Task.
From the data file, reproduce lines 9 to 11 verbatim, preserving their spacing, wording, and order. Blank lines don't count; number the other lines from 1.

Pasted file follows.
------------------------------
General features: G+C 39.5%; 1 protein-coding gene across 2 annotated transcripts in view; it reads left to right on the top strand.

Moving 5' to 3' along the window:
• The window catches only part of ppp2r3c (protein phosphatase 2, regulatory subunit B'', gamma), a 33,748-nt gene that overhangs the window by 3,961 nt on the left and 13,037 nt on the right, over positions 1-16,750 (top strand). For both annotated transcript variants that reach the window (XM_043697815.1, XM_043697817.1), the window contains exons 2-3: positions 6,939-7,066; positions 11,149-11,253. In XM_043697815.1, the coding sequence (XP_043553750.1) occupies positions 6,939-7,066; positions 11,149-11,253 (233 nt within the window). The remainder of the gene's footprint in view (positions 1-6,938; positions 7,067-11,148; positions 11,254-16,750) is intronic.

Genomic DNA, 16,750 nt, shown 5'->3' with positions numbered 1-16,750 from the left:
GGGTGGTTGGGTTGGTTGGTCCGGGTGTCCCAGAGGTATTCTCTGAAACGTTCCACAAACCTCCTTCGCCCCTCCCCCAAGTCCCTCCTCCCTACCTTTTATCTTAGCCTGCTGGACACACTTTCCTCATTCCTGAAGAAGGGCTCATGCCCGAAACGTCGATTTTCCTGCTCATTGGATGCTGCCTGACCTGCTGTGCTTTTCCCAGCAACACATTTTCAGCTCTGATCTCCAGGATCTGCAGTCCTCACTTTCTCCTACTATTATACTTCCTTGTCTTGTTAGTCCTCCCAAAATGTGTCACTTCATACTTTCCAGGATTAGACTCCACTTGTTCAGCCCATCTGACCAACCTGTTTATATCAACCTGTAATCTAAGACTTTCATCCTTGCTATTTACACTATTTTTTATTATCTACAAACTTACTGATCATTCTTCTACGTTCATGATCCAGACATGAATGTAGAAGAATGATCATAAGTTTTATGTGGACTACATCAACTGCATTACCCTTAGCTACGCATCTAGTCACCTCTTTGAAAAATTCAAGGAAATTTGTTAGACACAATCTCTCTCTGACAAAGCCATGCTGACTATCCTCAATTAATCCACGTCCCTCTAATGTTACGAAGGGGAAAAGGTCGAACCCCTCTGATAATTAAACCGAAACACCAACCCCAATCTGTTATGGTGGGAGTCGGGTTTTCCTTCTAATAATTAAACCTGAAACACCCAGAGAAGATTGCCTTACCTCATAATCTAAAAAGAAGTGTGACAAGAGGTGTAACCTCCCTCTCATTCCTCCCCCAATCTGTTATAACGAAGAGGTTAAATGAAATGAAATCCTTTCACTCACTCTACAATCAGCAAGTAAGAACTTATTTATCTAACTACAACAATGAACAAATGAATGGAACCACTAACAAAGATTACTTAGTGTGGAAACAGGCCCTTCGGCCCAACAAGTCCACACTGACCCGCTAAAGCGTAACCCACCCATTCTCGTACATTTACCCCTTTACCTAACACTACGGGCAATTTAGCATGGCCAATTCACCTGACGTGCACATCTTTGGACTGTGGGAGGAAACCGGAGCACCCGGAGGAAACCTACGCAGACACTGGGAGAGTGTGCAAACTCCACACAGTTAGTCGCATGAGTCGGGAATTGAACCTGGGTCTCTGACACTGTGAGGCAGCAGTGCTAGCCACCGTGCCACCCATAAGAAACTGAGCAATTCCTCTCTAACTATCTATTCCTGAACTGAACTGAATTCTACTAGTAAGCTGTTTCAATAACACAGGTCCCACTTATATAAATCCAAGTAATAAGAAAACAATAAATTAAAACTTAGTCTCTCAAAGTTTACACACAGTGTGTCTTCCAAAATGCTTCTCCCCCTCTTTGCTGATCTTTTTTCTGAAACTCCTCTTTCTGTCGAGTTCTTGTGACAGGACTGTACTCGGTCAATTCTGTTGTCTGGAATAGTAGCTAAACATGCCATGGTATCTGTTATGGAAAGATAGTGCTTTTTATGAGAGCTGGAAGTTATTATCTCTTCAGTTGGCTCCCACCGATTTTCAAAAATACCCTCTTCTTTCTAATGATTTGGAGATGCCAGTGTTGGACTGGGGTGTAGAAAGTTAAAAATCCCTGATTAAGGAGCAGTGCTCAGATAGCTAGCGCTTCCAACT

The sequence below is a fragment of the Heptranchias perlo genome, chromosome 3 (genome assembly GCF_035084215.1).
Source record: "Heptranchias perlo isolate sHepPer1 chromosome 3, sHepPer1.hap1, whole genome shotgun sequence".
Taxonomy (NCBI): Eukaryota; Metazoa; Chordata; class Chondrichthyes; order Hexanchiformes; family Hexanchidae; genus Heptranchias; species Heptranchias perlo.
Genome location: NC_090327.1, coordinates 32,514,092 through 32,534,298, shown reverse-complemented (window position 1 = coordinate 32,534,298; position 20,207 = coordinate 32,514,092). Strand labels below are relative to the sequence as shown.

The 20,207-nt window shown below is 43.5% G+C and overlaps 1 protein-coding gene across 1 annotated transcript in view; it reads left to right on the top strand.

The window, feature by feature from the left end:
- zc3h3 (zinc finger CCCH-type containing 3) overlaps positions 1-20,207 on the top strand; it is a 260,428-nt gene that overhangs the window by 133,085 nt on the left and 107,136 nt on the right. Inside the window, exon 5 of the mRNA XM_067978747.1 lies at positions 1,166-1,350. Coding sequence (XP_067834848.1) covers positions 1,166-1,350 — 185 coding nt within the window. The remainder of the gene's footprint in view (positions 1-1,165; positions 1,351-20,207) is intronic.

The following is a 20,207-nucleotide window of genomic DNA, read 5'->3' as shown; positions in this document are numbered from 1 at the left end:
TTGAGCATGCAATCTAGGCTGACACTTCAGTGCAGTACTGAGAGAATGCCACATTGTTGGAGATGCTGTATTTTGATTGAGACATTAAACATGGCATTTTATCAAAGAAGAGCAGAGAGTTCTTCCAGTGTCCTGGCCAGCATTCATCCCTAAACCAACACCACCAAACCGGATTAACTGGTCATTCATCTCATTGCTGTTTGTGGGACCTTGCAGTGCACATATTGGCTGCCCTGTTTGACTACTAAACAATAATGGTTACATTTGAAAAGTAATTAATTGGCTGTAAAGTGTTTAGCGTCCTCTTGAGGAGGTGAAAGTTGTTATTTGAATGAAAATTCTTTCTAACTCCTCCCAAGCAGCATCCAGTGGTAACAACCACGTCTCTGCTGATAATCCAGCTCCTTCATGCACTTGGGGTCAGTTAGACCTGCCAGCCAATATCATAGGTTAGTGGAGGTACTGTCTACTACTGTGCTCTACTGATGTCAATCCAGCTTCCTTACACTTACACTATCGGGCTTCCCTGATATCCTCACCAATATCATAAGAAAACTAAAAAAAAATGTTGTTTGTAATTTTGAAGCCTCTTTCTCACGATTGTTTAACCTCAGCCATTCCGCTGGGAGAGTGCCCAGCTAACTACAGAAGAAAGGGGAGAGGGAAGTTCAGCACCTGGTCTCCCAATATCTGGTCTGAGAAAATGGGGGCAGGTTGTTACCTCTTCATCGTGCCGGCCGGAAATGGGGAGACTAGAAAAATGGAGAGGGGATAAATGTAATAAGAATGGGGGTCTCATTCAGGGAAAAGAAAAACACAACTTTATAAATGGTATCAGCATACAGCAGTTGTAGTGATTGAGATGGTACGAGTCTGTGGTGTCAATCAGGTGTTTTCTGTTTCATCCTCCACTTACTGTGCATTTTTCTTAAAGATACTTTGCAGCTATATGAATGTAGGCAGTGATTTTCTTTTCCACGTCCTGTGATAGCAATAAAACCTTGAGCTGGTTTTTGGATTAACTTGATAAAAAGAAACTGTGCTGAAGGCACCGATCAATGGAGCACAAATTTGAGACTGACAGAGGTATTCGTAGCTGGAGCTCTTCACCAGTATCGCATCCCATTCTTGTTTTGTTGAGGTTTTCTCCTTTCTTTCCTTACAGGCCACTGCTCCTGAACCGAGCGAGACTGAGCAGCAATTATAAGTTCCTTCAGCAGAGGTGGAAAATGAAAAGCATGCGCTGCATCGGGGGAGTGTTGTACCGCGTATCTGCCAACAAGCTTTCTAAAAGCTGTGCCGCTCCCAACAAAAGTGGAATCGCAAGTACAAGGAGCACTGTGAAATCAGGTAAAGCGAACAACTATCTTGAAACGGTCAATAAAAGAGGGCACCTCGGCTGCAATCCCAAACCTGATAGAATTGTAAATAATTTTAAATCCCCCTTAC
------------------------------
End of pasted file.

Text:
Genome location: NC_090327.1, coordinates 32,514,092 through 32,534,298, shown reverse-complemented (window position 1 = coordinate 32,534,298; position 20,207 = coordinate 32,514,092). Strand labels below are relative to the sequence as shown.

The 20,207-nt window shown below is 43.5% G+C and overlaps 1 protein-coding gene across 1 annotated transcript in view; it reads left to right on the top strand.

The window, feature by feature from the left end: